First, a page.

Going to the Movies

Today, someone asked me, “What was the first movie you ever saw in a movie theater?” And long story short, that simple question gave me so much to think about, it brought me back to this blog to ramble once more. I’m old, and so by right of living as long as I have, I get to bitch about how things used to be. This will be one of those times.

I am a cinephile. I love going to the movies. Nowadays, however, I get filled with a sense of nostalgia when I think about why I love going to the movies, and nostalgia leads to depression, and depression leads to writing. So here I go.

I grew up in a small college town in Pennsylvania. It was a very, very small college town. In fact, it wasn’t even a town. Here’s some trivia for you: How many towns are there in Pennsylvania? Answer: One — Bloomsburg. Everything else is a township, a borough, or a city. Everything in between is often referred to as Pennsyltucky, and it consists of small, isolated clusters of houses controlled by a shotgun-wielding hillbilly who calls himself “the mayor.” I grew up in one of the three things that is not a town. But we still called it a town. There was the college on a hill, and the businesses that surrounded it like piglets around a sow. The town was kept alive by the money coming in from the college on the hill. The college was connected to the town by a road called College Avenue, and if you walked three blocks down that road from campus, you would be downtown. And in our downtown, we had a movie theater.

The movie theater was a single-show throwback to the 1940s. The lobby smelled of buttered popcorn. The floors were sticky. You bought your tickets to the show at the concession stand from the kindly old couple who owned the theater. The tickets were just little stubs of green paper that said “ADMIT ONE.”

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No film title, no theater number, no seat number, just proof that you’d paid to see the movie.

When I was a child, going to the movies was an event. You planned your whole week around it. Not like today, where taking in a movie is almost an after-thought. You drive to a huge shopping center where the googelplex offers eight different titles on fifteen different screens, ranging from no-frills 2D to 3D to blow-your-head-off Imax 3D and even 4D, where the seats move and they sometimes spray you in the face with what appears to be old hotdog water.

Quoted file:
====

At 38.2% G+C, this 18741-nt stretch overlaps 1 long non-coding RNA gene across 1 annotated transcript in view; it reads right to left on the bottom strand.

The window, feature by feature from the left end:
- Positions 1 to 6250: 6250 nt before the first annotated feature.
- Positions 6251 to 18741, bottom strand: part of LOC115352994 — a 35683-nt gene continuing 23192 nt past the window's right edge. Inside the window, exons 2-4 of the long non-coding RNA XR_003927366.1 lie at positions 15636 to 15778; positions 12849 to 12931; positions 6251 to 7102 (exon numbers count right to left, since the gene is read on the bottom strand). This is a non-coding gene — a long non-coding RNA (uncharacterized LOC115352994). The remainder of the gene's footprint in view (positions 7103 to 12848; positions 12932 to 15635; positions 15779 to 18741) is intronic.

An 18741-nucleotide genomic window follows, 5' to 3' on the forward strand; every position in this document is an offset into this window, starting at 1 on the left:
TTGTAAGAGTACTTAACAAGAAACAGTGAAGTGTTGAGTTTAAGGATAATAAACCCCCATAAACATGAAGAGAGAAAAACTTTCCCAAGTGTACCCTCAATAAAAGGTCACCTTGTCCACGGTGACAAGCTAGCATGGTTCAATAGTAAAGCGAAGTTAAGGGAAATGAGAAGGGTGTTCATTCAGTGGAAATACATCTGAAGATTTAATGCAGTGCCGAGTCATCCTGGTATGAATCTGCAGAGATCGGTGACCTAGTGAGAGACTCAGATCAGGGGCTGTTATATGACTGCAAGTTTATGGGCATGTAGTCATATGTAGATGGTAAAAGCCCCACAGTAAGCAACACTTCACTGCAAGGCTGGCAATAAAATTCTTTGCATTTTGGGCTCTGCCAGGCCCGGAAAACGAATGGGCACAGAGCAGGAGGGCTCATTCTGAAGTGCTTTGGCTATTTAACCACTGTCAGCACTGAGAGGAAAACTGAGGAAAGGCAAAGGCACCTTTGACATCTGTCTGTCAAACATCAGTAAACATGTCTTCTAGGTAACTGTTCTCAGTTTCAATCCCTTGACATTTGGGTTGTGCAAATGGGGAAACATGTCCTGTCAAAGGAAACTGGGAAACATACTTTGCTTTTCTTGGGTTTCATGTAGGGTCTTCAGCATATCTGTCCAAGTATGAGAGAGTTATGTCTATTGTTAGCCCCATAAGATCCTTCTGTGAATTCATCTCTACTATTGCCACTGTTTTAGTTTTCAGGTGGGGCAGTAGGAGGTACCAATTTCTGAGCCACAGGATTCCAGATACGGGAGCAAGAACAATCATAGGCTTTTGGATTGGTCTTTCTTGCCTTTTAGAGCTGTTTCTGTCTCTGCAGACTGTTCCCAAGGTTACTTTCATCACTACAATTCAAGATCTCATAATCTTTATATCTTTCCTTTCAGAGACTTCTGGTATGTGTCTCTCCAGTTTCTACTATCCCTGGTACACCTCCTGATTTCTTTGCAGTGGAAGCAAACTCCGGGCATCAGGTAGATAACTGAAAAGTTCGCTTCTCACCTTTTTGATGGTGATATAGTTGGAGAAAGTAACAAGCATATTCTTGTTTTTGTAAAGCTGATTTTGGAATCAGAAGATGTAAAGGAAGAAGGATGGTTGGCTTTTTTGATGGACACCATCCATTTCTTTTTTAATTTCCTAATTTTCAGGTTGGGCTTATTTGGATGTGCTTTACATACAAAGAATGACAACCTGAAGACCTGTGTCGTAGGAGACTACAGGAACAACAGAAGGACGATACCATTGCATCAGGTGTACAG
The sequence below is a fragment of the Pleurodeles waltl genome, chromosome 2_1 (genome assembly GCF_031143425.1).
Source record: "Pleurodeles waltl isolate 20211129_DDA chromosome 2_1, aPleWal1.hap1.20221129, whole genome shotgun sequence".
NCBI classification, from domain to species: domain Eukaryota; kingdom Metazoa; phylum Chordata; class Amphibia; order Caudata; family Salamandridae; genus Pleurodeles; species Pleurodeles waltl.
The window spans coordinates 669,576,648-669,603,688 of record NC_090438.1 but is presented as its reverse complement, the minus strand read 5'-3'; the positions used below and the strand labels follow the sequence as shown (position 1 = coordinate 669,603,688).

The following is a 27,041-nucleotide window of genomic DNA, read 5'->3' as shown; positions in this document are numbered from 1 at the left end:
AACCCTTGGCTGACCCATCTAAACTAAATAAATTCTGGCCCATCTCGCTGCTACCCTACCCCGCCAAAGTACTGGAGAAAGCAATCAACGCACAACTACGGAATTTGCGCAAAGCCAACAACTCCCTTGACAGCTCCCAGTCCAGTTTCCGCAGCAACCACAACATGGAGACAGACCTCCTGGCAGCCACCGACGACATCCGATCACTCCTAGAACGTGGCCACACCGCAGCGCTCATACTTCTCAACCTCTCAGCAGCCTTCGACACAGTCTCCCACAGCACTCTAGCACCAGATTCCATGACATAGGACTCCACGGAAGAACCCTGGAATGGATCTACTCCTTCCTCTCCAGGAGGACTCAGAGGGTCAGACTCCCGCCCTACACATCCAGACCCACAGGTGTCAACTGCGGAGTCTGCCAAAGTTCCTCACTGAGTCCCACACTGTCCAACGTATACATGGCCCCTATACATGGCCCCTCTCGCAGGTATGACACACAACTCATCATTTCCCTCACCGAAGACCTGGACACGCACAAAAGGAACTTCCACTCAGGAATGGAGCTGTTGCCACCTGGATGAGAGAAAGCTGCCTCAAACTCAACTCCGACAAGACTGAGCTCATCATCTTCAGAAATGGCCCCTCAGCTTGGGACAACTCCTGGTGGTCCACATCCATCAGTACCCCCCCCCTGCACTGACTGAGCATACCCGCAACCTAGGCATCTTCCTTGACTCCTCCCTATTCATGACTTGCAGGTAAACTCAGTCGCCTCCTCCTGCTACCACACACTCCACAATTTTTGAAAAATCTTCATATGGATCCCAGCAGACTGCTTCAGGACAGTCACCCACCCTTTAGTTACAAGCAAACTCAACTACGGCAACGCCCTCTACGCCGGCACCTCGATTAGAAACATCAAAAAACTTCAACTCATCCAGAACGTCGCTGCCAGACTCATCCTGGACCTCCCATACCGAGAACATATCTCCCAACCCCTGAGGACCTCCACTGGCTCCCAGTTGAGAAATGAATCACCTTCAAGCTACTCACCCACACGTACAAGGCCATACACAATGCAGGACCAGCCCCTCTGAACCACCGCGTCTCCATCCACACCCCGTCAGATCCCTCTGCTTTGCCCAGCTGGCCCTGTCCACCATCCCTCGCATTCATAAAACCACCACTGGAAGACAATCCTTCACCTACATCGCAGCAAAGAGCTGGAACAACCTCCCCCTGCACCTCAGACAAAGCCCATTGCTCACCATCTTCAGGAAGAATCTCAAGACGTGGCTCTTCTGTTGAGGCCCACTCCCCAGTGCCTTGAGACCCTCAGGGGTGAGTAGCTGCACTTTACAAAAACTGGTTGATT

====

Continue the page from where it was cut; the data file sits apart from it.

Our little theater offered one movie every two weeks or so, and my sister and I would call the theater just to hear the recorded message say, “Showing this week…” and “Showtimes are at…”. The voice was that of the old gentleman who owned and operated the theater. During the week, they had one showing at 7:30 every weekday night. On the weekends, there would be three different showings: The 3:00 matinee, the 6:30 show, and the late-night 9:30 show.

When I was asked, “What was the first movie you ever saw in a movie theater?” I had to think about it. I’m not really sure what the movie was, but I am certain it was at this little local theater. You can’t talk about movies without dating yourself, so I will just tell you right now if you didn’t pick up on it earlier: I’m old. I probably went to see my first movie with my family when I was 5 years old. I am guessing it was either The Apple Dumpling Gang or the original Escape to Witch Mountain.

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Classics! Terrible, badly-written, badly-acted classics!

It was always so exciting to go to the movies. It was an event, as I’ve said, and the event usually went like this: My sister or I would spot the theater marquee at some point when we were in the car going past said marquee. This was no easy task, as the theater was set far back from the main road to allow for theater parking. The theater parking lot was dirt. How’s that for old? If the film title sounded interesting, we would call the theater to hear the recorded message for details. We would run into the house, each get on an extension, and dial — actually DIAL, on a damn rotary phone hanging on the wall — the number and wait for the ring. If the brief, recorded synopsis piqued our interest in the slightest, we went to mom. Luckily, our mom liked going to the movies, too. And we were generally well-behaved children, so she didn’t mind taking us along, even with the ridiculously high cost of movie tickets back then — $2. We’d usually catch the 7:30 showing on a Thursday night. Weekends in our house were usually set aside for family gatherings.

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This was the phone. It hung on the wall. You could only go as far as the chord would stretch. Incidentally, this is why you say “hang up” to end a call. Because we had to literally hang it up. On the wall. The ROTARY phone. You dialed it by turning that little plastic disk there in the middle. And when it rang, it would scare the bejeezus out of you. It had no ‘vibrate’ setting, just THUNDER-BELL.